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    In the book The House on Mango Street, author Sandra Cisneros presents a series of vignettes that involve a young girl, named Esperanza, growing up in the Latino section of Chicago. Esperanza Cordero is searching for a release from the low expectations and restrictions that Latino society often imposes on its young women. Cisneros draws on her own background to supply the reader with accurate views of Latino society today. In particular, Cisneros provides the chapters “Boys and Girls” and “Beautiful

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    The House on Mango Street Author: Sandra Cisneros was born in Chicago in 1954. She was the third child and the only daughter in a family containing seven children. She grew up and came to study at the Loyola University of Chicago and later on at the University of Iowa. Cisneros is the founder of two organizations, the Macondo Organization and the Alfredo Cisneros del Moral Foundation, whose goal is to serve writers. Sandra Cisneros has been writing for more than 45 years, publishing for over

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    old people are constantly forming the essentials that affect their self-awareness through their daily activities. Forming one’s identity is an ongoing process, because every person in the world can change people one way or another. In The House on Mango Street, the experiences young Esperanza faced day to day develop her true individuality. Young people are easily persuaded and if someone so desired, they could mold them into the person they want. Commonly, young children develop their identity from

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    The short story by Sandra Cisneros revolves truly around the tittle “The House on Mango Street” and how her family moved from places to places to get there. The recollection of the street names her family lived on and how every time they moved “there’d be one more of us” added to the authors focus of emphasizing how important the word “home” meant to her throughout the story. The family of six included Mama, Papa, brothers Carlos and Kiki, and sister Nenny. According to the author’s memory, she

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    House On Mango Street

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    Women’s Escape into Misery Women’s need for male support and their husband’s constant degradation of them was a recurring theme in the book House on Mango Street. Many of Esperanza’s stories were about women’s dreams of marrying, the perfect husband and having the perfect family and home. Sally, Rafaela, and Minerva are women who gave me the impression of [damsel’s in distress].CLICHÉ, it’s ok though. It’s relevant They wished for a man to sweep them of their feet and rescue them from their

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    The House on Mango Street

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    In The House on Mango Street by Sandra Cisneros, there is an emphasizes on how rough it is to be part of the low economic class . Through her words you can create an image about the way poverty affects children. She goes through the book making great remarks on the topic. The different experiences that Esperanza goes through have a lot to connect with her family's financial status. She specifically describes her feelings about the poverty they live in through three of her short stories. The three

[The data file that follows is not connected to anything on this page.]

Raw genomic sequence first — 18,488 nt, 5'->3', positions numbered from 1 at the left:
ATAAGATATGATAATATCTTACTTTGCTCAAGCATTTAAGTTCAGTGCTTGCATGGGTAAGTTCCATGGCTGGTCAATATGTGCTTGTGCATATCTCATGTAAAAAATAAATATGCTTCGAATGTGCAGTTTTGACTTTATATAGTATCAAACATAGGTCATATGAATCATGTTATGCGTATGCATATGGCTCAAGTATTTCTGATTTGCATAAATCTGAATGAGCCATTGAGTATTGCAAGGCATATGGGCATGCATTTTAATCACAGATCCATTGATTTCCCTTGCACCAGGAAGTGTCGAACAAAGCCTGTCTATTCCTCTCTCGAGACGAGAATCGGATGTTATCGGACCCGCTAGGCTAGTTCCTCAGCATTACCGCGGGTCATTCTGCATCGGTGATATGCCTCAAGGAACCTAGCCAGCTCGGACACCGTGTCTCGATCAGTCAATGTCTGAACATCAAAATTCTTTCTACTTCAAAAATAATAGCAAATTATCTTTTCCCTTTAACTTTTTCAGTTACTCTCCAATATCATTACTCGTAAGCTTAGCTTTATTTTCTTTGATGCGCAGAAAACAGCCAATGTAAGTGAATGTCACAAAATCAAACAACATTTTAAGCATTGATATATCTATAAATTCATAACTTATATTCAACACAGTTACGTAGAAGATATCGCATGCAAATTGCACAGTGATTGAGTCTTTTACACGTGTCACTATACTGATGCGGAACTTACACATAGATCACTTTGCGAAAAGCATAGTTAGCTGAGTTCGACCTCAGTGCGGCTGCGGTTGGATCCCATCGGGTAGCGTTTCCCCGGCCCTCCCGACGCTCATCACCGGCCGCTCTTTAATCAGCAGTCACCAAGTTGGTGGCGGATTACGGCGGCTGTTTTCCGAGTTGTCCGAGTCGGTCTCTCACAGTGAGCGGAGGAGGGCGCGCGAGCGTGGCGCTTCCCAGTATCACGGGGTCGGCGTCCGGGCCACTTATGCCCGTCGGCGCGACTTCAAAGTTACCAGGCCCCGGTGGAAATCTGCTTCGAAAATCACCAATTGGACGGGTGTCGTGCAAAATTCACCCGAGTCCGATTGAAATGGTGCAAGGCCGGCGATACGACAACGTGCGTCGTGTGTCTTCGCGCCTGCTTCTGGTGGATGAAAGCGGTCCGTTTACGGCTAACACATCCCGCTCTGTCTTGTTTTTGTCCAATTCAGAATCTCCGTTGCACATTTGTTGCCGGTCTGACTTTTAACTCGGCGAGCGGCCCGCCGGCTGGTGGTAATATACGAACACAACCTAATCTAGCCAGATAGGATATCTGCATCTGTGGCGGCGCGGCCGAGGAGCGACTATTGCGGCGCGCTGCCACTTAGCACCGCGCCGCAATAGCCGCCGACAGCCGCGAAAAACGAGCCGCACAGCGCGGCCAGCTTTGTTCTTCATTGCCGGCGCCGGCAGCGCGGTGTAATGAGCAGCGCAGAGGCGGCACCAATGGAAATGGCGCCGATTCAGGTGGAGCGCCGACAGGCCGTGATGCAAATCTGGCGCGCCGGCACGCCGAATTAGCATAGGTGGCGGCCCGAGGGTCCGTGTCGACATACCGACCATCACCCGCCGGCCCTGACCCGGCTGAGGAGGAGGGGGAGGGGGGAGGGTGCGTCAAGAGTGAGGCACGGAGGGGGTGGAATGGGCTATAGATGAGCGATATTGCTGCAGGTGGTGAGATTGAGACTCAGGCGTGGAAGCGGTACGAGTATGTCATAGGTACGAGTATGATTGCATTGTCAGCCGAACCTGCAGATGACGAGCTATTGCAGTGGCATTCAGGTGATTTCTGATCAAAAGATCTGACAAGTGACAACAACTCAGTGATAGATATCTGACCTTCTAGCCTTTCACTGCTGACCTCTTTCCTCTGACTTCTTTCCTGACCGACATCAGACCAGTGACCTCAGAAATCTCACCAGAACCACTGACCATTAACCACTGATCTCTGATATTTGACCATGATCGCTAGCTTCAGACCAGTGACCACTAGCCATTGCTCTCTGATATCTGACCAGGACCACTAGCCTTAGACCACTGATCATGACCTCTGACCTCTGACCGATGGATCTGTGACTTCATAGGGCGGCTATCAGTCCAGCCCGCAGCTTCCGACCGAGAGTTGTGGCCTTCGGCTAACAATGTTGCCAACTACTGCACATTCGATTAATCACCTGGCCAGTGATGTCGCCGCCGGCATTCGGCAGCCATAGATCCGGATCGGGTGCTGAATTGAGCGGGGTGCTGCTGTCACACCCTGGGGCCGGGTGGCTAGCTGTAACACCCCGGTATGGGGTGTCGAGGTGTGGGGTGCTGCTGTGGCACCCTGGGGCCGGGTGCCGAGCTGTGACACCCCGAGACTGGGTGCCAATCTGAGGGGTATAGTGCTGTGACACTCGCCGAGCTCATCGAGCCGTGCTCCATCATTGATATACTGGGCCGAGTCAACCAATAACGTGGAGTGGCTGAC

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    inner voice. And most important, have the courage to follow your heart and intuition.” In The House on Mango Street, a novel by Sandra Cisneros, adolescent Esperanza as she reviews her neighbors with an naïve eye and tries to understand what is happening around her. As Steve Jobs said, Esperanza learns to follow her dreams and intuitions and not pass her power to control her future to men as many on Mango Street are influenced to do. Using vignettes, Cisneros explains Esperanza’s realizations about how

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    House on Mango Street

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    House on Mango Street Chapter 1-The House on Mango Street "The way she said it made me feel like nothing." It is hard for me to understand that some people have to live in poverty, and small run down houses without running water and such. When I read this quote I could just imagine a little girl sitting up looking at the nun in her tattered clothes and saying..yes this is where I live. I can just imagine her feeling like she is nothing compared to others. Chapter 2-Hairs "But my mothers hair

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    governments, individuals, and communities would be radically transformed. While this is a beautiful image, communities will never fully reach this aspiration. Sandra Cisneros shows the positive and negative effect of community on human growth in The House on Mango Street when Esperanza subconsciously reads the four skinny trees as a stand-in for herself. The layer of concrete surrounding the roots of the trees is a metaphor for the barrier between Esperanza’s success and her community. These four skinny trees

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    House On Mango Street

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    The House on Mango Street is a novel of vignettes created by Sandra Cisneros. She wrote the novel in a way that each vignette was a different story that seemed like it could stand alone, and I believe that doing so almost makes the novel appear more approachable to all readers. The narrator of the story is Esperanza, a name that means hope in Spanish. I think that Cisneros wrote this novel to share background information about Latinos with those who may not know much about their lives, and shed light

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    House On Mango Street